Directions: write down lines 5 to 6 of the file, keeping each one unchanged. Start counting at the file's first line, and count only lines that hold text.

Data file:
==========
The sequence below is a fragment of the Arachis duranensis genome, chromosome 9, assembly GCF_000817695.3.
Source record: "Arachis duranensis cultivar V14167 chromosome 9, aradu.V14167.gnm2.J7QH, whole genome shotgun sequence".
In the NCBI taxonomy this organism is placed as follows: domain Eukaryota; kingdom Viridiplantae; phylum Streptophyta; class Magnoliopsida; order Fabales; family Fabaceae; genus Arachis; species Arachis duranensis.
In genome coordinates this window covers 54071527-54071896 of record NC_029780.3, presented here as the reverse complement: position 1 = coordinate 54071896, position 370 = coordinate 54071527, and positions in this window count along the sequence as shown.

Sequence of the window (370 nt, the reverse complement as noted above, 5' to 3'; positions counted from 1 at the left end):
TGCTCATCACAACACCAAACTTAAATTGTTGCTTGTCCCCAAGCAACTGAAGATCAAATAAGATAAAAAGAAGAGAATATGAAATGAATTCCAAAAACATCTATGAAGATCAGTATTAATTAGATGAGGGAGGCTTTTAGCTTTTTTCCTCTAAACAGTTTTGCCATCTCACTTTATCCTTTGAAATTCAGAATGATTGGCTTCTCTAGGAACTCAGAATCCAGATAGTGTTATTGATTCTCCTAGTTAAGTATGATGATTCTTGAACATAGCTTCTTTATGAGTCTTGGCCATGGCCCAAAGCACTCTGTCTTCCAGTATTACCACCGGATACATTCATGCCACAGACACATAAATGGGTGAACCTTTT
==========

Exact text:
Sequence of the window (370 nt, the reverse complement as noted above, 5' to 3'; positions counted from 1 at the left end):
TGCTCATCACAACACCAAACTTAAATTGTTGCTTGTCCCCAAGCAACTGAAGATCAAATAAGATAAAAAGAAGAGAATATGAAATGAATTCCAAAAACATCTATGAAGATCAGTATTAATTAGATGAGGGAGGCTTTTAGCTTTTTTCCTCTAAACAGTTTTGCCATCTCACTTTATCCTTTGAAATTCAGAATGATTGGCTTCTCTAGGAACTCAGAATCCAGATAGTGTTATTGATTCTCCTAGTTAAGTATGATGATTCTTGAACATAGCTTCTTTATGAGTCTTGGCCATGGCCCAAAGCACTCTGTCTTCCAGTATTACCACCGGATACATTCATGCCACAGACACATAAATGGGTGAACCTTTT